• Inability of legacy wireless medical devices to support latest authentication and

encryption systems.

• Unique network configurations to accommodate the devices such as network quality of service parameters or security settings.

• Limiting access to a shared wireless password.

• A variety of medical devices on the same network, running the risk of negatively influencing each other.

New FDA Guidelines for On-Boarding Medical Devices

Aware of these growing challenges, the U.S. Food and Drug Administration recently released an advisory highlighting the

current risks of medical devices on hospital networks along with the following basic recommendations for hospitals:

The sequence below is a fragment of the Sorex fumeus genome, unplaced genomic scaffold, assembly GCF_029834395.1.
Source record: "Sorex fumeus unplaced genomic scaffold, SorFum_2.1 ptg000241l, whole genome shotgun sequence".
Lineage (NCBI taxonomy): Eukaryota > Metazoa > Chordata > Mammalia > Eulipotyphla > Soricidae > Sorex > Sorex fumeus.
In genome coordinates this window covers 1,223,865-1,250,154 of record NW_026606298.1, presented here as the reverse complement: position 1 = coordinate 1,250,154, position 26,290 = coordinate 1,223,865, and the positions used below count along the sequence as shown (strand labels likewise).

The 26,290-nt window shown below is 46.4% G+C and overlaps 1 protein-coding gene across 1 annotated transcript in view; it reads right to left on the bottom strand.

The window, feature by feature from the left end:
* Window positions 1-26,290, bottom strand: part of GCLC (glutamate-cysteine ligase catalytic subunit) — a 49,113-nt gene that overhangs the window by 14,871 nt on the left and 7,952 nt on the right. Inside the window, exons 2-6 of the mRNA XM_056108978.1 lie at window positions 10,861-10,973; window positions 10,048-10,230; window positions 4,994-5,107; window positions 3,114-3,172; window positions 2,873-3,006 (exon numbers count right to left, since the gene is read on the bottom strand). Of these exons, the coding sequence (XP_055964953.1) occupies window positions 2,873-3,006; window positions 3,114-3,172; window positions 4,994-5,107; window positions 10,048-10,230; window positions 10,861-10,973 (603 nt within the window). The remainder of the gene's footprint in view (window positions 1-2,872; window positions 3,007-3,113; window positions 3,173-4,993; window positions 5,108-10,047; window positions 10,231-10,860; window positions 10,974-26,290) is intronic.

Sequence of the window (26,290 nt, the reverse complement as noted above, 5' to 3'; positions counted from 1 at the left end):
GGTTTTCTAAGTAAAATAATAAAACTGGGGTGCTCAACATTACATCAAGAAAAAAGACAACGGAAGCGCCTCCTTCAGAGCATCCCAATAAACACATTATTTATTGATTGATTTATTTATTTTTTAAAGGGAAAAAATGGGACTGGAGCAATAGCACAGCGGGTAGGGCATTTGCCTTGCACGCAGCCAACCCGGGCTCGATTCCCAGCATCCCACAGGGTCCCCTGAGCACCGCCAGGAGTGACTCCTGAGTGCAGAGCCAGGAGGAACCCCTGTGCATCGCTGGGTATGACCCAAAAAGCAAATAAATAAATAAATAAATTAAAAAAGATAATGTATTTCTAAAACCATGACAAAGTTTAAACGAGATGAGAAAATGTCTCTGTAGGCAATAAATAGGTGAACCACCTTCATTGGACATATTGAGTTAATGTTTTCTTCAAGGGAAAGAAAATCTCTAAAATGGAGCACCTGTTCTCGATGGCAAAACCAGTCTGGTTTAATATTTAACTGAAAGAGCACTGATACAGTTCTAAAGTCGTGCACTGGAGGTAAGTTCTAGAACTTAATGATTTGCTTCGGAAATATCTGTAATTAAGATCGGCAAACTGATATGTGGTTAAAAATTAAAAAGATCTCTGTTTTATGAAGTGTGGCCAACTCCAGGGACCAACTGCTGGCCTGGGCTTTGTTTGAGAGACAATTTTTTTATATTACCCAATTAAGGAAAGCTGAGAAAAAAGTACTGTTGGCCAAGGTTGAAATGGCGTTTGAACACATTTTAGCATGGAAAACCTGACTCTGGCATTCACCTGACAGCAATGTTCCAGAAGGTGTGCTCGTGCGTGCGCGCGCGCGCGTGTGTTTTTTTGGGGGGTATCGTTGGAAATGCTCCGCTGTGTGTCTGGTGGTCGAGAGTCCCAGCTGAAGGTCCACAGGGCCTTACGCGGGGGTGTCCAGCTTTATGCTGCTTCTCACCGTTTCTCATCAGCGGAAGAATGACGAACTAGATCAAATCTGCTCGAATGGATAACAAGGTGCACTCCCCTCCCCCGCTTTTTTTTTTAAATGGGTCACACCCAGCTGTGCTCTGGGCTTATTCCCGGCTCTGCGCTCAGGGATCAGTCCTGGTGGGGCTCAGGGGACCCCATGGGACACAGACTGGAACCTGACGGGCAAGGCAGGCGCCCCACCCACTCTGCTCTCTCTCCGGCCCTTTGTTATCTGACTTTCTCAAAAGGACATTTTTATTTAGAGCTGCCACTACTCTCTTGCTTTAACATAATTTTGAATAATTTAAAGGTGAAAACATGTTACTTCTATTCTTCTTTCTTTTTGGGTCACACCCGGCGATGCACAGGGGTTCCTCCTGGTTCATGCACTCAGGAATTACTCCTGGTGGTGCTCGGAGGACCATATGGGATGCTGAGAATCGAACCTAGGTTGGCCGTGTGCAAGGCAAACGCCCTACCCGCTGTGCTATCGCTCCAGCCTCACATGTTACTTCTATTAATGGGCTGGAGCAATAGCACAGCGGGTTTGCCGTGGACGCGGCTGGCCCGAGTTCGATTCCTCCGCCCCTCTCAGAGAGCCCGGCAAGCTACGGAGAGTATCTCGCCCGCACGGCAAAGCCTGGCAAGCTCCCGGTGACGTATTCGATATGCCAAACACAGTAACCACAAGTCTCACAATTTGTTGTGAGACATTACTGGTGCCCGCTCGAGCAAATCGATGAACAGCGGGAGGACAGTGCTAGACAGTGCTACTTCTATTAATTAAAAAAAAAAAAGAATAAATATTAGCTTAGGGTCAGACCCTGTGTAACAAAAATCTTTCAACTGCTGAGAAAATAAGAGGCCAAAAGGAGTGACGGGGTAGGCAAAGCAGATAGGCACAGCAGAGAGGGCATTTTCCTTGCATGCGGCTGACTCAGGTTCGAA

• Restrict unauthorized access to networks and medical devices, and track network activity.

• Update antivirus and firewall efforts, as well as security patches.

• Create and evaluate strategies for maintaining functionality during an adverse event.

For many IT departments, medical device support is new territory. Best practices formerly included placing all medical devices on

a single VLAN protected by a firewall. However, this process is outdated due to a number of factors including:

• Failure to restrict and track internal access by employees, contractors and manufacturer maintenance personnel.

• Risk of misconfiguration of one medical device type impacting others.

Best Practices for Integrating Wireless Medical Devices